BLE brand director Anna Knight asks whether licensing has finally woken up to the potential of video games.
At Brand Licensing Europe last year, we launched a Gaming Activation Zone. We were astounded that such a huge part of the entertainment industry remained relatively untapped in terms of licensing, especially when you consider the vast opportunities it has to offer. The zone had an area where visitors could play the games, as well as a ‘shop’ to help retailers and licensees visualise how games IP can translate to product and sales. We also hosted a gaming session in the Licensing Academy. It was packed out.
That was only just over seven months ago, yet so much seems to have happened since then that, as the games industry readies itself to descend on LA for E3, I’ve been left pondering whether video games licensing has finally grown up.
Video games as culture and art is certainly being taken more seriously. In April, the V&A announced Design/Play/Disrupt, an exhibition opening in September, which will explore the design and culture of 12 ‘disruptive’ video games. As I wrote this column, Radio 4’s Today Programme are interviewing The Guardian’s games editor Keza MacDonald on the 40th anniversary of Space Invaders.
Licensed video games have been around for many years now – anyone remember Paris Hilton’s mobile game back in 2006? Nope. Let’s leave that there then. But on Tuesday evening, that ever so slightly better-known brand Pokémon streamed a press conference live from Japan to announce its next three games with Nintendo – Pokémon Quest, Let’s Go Pikachu and Let’s Go Eevee – each designed for newcomers to the Pokémon games, with a focus on younger generations and non-gamers that have been pulled in by Pokémon Go: a keen consumer products audience.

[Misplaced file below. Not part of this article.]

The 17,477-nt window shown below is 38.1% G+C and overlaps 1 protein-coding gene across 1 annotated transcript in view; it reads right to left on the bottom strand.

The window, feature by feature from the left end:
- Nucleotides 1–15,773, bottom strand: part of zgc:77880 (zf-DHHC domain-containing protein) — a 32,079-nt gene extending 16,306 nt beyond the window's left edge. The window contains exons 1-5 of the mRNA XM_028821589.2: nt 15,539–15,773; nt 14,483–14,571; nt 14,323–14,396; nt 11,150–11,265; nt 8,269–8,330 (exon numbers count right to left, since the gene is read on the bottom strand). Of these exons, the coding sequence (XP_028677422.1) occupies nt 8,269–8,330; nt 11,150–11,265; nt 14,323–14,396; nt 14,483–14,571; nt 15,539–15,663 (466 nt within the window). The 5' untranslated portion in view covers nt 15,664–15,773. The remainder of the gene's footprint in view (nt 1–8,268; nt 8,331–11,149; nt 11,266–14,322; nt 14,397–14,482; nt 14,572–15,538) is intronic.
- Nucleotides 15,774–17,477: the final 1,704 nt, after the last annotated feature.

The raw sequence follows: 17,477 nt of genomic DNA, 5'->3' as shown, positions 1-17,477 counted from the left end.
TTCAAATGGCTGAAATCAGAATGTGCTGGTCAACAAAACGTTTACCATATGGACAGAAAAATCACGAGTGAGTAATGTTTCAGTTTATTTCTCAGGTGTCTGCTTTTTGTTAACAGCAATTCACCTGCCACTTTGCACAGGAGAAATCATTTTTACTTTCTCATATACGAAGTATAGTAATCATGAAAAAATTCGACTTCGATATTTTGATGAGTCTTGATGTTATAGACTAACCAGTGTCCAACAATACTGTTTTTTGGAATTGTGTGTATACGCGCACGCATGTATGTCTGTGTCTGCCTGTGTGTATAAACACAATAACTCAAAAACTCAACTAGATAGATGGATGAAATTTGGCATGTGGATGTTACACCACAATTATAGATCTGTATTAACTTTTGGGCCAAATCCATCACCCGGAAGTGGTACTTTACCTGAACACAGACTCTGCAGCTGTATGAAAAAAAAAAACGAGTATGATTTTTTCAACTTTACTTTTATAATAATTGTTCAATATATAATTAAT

Licensing video games has also never been bigger. Last week, Epic, the developer and publisher of the phenomenally successful Fortnite, which has prompted a mass of articles about ‘how much screen time is safe for your kids’, appointed IMG as its exclusive worldwide licensing agent.
Activision Blizzard unveiled Hasbro as master toy licensee, plus plans for Overwatch LEGO, at Licensing Expo. Rovio also announced its next ‘content roadmap’ for Angry Birds, hinging a flurry of activity around Sony Pictures’ theatrical release of Angry Birds 2 in September.
Leaving ‘normal’ video games to one side for a moment, let’s look at what ‘little sister’ esports have been up to. And, wow. Just wow.
Recent research from Juniper estimates that by 2022, 858 million people worldwide – that’s one in 10 of us – will be watching gaming content online. Much of that increase has been powered by the success of the ‘last-man standing’ genre including the Battle Royale titles. Fortnite and PUBG have also played their part by appealing to new audiences, helping to expand the reach and interest in esports. Of course, it’s not just the content that has driven the meteoric rise of esports. The prize money helps. This year’s pot for Fortnite, for example, is $100 million.
It’s also becoming increasingly global: the first ever Dota 2 major tournament finally took place in the UK over the May bank holiday – teams competed in Birmingham for a cut of the $1 million prize pool. That was just a qualifying round, though, for ‘The International’, which has a prize pool of $24 million up for grabs. I might start practising!